U.S. soldiers return home from war and find it difficult to re-assimilate into everyday American life. We’ve seen this idea played out dozens of times, mostly with Vietnam as the conflict of choice. In Home of the Brave, writer-director Irwin Winkler (De-Lovely) transplants the story into more modern times with the war in Iraq, without much success. Panned by critics and moviegoers alike, Home of the Brave feels a lot more like a made-for-TV movie than a major theatrical release, despite the presence of perennial Hollywood badass Sam Jackson (Snakes on a Plane).
It’s not that there isn’t power in the message that war profoundly affects those involved long after they’ve left the battlefield, it’s just that this film does a poor job living up to that message’s raw potential. The disc itself isn’t bad at all, but solid DVD production values can’t save a movie.
The story opens in Iraq, where our main characters are busy with war stuff. On this particular day, that means escorting Dr. Will Marsh (Samuel L. Jackson) on a humanitarian mission. Vanessa (Jessica Biel) is behind the wheel of one of the trucks, and accompanied by soldiers Tommy (Brian Presley) and Jamal (50 Cent AKA Curtis Jackson) in another. When they’re ambushed by insurgents (or whatever we’re calling them these days), a series of encounters leaves Dr. Marsh tending to a wounded Vanessa, Tommy’s best friend dead, and Jamal responsible for an unnecessary civilian death.
Later, back home in Spokane, Washington, these four attempt to rejoin society. That’s much easier said than done, because their experience in Iraq has changed them significantly and whatever loved ones they have don’t seem to understand. Dr. Marsh has major anger issues, and a son who’s against the war and his father’s participation. Vanessa is learning how to live without the hand she lost, returning to the life of a school teacher and mother. Tommy can’t forgive himself for his friend’s death, and he just doesn’t care about any of this civilized-life stuff. Jamal can’t seem to turn off the aggression, and his outbursts and behaviour have him on a bad road leading nowhere good.
You can piece together the rest, imagining how these stories will play out. Strike one against Home of the Brave is you won’t be surprised by any of the characters’ stories. There’s a clear progression for each of them, with obvious steps along the way, so much so that it basically becomes a waiting game as you watch for the inevitable to take place.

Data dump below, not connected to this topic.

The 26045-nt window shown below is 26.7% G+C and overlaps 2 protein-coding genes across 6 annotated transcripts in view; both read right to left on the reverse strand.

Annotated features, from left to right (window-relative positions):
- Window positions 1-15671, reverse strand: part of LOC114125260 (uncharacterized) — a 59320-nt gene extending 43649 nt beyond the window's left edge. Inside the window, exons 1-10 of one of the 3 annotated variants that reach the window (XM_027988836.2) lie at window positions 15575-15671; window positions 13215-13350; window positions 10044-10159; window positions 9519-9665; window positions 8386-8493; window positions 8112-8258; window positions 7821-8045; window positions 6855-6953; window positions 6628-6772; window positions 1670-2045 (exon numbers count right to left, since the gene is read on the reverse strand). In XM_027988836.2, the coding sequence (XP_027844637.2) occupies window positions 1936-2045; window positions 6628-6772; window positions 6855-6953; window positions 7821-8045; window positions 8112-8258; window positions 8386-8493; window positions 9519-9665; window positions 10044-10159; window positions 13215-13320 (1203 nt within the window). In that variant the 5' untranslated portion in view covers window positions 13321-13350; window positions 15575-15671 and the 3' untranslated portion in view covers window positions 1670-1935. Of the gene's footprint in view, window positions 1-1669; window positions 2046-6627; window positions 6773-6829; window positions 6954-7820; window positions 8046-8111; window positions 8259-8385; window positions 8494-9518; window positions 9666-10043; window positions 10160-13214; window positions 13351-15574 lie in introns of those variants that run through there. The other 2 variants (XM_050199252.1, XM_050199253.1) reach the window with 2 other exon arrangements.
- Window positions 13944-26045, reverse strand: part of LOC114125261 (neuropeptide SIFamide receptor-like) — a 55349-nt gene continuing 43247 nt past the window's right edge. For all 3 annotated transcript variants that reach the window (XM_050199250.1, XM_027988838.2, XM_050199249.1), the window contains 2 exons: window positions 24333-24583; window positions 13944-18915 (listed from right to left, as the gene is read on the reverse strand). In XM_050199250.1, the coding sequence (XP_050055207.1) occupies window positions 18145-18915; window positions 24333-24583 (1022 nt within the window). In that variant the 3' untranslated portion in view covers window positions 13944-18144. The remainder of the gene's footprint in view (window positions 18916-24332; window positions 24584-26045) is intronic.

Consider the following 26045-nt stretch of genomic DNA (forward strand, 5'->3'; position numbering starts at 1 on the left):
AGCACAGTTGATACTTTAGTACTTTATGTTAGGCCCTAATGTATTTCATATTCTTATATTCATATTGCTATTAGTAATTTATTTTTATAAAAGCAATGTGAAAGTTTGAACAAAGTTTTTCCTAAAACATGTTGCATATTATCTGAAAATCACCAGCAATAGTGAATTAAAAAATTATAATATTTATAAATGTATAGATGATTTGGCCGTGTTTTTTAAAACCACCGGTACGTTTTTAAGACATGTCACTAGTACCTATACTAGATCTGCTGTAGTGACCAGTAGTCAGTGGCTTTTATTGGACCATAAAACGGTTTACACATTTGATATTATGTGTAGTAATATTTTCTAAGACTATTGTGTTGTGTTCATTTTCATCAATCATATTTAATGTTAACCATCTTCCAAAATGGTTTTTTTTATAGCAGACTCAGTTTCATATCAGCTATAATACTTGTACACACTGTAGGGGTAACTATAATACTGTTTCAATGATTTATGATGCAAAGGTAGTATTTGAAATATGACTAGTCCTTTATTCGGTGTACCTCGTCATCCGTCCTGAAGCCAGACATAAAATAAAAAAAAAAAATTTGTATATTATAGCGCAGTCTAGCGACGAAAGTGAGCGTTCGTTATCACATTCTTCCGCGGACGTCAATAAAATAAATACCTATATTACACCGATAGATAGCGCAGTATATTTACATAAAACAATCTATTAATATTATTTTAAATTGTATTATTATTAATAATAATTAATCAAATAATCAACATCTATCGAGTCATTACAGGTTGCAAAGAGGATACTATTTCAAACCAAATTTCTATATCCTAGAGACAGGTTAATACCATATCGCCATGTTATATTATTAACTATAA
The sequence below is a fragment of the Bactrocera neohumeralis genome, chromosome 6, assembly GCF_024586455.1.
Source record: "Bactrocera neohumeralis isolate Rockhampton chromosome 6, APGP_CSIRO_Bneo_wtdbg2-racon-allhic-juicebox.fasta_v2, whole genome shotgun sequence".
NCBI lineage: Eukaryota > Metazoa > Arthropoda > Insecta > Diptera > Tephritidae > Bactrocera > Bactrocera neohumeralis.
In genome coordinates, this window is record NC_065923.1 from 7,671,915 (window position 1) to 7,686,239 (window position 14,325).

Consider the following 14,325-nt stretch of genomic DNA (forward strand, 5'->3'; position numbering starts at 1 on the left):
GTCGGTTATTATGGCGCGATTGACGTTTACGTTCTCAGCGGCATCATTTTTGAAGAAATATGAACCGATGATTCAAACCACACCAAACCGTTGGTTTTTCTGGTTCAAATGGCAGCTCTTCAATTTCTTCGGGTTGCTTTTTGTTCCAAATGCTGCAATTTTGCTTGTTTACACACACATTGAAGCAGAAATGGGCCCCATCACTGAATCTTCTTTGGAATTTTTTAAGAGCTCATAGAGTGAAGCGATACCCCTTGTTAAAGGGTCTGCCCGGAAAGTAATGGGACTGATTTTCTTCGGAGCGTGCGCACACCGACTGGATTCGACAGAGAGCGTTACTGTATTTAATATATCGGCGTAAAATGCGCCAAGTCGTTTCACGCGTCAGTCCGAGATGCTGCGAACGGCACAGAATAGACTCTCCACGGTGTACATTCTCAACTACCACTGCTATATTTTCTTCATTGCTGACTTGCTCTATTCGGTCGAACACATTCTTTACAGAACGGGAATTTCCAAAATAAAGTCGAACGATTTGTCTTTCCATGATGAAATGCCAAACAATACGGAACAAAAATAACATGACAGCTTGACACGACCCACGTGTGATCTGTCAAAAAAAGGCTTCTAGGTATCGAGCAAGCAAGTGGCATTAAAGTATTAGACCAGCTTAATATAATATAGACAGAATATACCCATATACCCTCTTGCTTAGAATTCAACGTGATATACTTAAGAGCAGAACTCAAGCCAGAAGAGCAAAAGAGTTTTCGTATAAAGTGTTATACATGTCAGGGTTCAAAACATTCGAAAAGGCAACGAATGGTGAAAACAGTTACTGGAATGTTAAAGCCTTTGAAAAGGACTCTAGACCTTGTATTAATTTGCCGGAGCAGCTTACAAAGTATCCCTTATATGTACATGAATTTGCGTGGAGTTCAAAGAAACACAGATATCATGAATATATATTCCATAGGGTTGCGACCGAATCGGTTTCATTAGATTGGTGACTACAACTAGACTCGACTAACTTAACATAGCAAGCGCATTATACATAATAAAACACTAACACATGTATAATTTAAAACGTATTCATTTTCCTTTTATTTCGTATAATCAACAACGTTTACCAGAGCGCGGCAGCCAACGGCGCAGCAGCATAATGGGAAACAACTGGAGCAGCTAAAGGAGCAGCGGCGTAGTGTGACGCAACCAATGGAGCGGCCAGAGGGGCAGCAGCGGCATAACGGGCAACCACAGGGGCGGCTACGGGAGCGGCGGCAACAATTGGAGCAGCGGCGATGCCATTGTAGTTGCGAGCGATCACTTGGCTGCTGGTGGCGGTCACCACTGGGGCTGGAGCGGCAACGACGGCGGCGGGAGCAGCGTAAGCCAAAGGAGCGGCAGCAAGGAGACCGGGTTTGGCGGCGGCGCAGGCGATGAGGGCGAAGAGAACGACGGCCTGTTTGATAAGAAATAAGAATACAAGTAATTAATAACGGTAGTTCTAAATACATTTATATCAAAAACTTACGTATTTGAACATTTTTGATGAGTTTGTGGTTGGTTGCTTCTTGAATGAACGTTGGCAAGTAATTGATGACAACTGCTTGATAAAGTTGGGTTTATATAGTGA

Strike two is the acting. It’s not a terrible cast, and Sam Jackson does an alright job as the film’s cornerstone, but Biel and Presley are a completely different story. On their own, their characters seem wooden. Together, they’re an on-screen disaster. The best example is a ridiculously bad conversation they have when Vanessa goes to see a movie at the theatre where Tommy works. Their dialogue is so forced an unnatural, I literally cringed.
Strike three is timing. Does anyone want to watch a film about a war that’s still happening? Perhaps, but this war is such a controversial and timely topic that it presents an almost limitless potential for drama. Unfortunately, Home of the Brave can’t rise above the quality of a TV-movie, which completely deflates the power of the film’s content and the filmmakers’ intentions. If you’re going to make a film on this topic at this time, it can’t be anything but great.
Great the film is not. If you must see this movie, I ask that you turn it off after the initial Iraq sequence, because it really is all downhill from there. All the way down.
Home of the Brave is presented on a single disc, in 1.85:1 widescreen format. It looks fine overall, with sharp picture, consistently natural colours and good contrast. As you can tell right off from the frenetic Iraq sequence, this is obviously a modern film with a modern transfer, so while the movie sucks, you can at least appreciate the level of detail on your screen. Oh, and there are no noticeable compression issues or source artifacts, either.
The sounds of Home of the Brave come by way of a 5.1 Dolby Digital track, and they’re right up there with the video in terms of quality. Again, the initial 20-minute (or so) sequence in the war zone is by far the most appealing, as the surround mix puts you right in the middle of the action. Bullets firing, stuff exploding, people shouting, fighting and dying — all of these and more are presented with fine clarity and active dynamics. Of course, once the film is back home in the good ol’ US of A, it’s mostly just dialogue and extraneous noise. Both sound good, too, but who cares?
Like the film itself, the smattering of bonus material available on this disc doesn’t carry much weight. There’s a half-decent commentary track with director Irwin Winkler, writer Mark Friedman and producer Rob Cowan; and two deleted scenes that never should have been filmed in the first place, with optional commentary. I honestly do wish there were more deleted scenes here, because it might have meant less content to watch in the final film.
Home of the Brave is a film that falls well below the potential of its subject matter. It’s forced, poorly acted and presented with bland cinematography. The DVD has great audio and video, but is weak in the extras department. I wouldn’t even recommend this to rent.